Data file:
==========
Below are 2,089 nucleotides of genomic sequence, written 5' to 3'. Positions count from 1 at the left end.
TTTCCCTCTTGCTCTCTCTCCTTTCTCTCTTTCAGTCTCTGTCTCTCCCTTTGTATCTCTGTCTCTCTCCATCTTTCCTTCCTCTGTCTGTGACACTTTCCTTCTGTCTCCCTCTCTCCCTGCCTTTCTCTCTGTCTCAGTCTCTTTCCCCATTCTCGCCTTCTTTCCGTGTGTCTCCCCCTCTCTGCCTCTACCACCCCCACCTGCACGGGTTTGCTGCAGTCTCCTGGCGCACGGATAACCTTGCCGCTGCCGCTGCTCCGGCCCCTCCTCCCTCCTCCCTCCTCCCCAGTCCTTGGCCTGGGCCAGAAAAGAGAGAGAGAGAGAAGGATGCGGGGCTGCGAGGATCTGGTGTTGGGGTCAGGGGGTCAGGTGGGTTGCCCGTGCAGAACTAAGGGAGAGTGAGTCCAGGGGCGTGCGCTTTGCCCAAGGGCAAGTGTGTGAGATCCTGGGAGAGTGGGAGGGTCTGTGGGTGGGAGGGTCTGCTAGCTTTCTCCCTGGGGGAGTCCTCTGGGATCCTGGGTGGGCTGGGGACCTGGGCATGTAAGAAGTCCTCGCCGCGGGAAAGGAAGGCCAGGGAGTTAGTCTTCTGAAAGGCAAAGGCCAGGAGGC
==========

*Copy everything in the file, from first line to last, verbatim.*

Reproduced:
Below are 2,089 nucleotides of genomic sequence, written 5' to 3'. Positions count from 1 at the left end.
TTTCCCTCTTGCTCTCTCTCCTTTCTCTCTTTCAGTCTCTGTCTCTCCCTTTGTATCTCTGTCTCTCTCCATCTTTCCTTCCTCTGTCTGTGACACTTTCCTTCTGTCTCCCTCTCTCCCTGCCTTTCTCTCTGTCTCAGTCTCTTTCCCCATTCTCGCCTTCTTTCCGTGTGTCTCCCCCTCTCTGCCTCTACCACCCCCACCTGCACGGGTTTGCTGCAGTCTCCTGGCGCACGGATAACCTTGCCGCTGCCGCTGCTCCGGCCCCTCCTCCCTCCTCCCTCCTCCCCAGTCCTTGGCCTGGGCCAGAAAAGAGAGAGAGAGAGAAGGATGCGGGGCTGCGAGGATCTGGTGTTGGGGTCAGGGGGTCAGGTGGGTTGCCCGTGCAGAACTAAGGGAGAGTGAGTCCAGGGGCGTGCGCTTTGCCCAAGGGCAAGTGTGTGAGATCCTGGGAGAGTGGGAGGGTCTGTGGGTGGGAGGGTCTGCTAGCTTTCTCCCTGGGGGAGTCCTCTGGGATCCTGGGTGGGCTGGGGACCTGGGCATGTAAGAAGTCCTCGCCGCGGGAAAGGAAGGCCAGGGAGTTAGTCTTCTGAAAGGCAAAGGCCAGGAGGC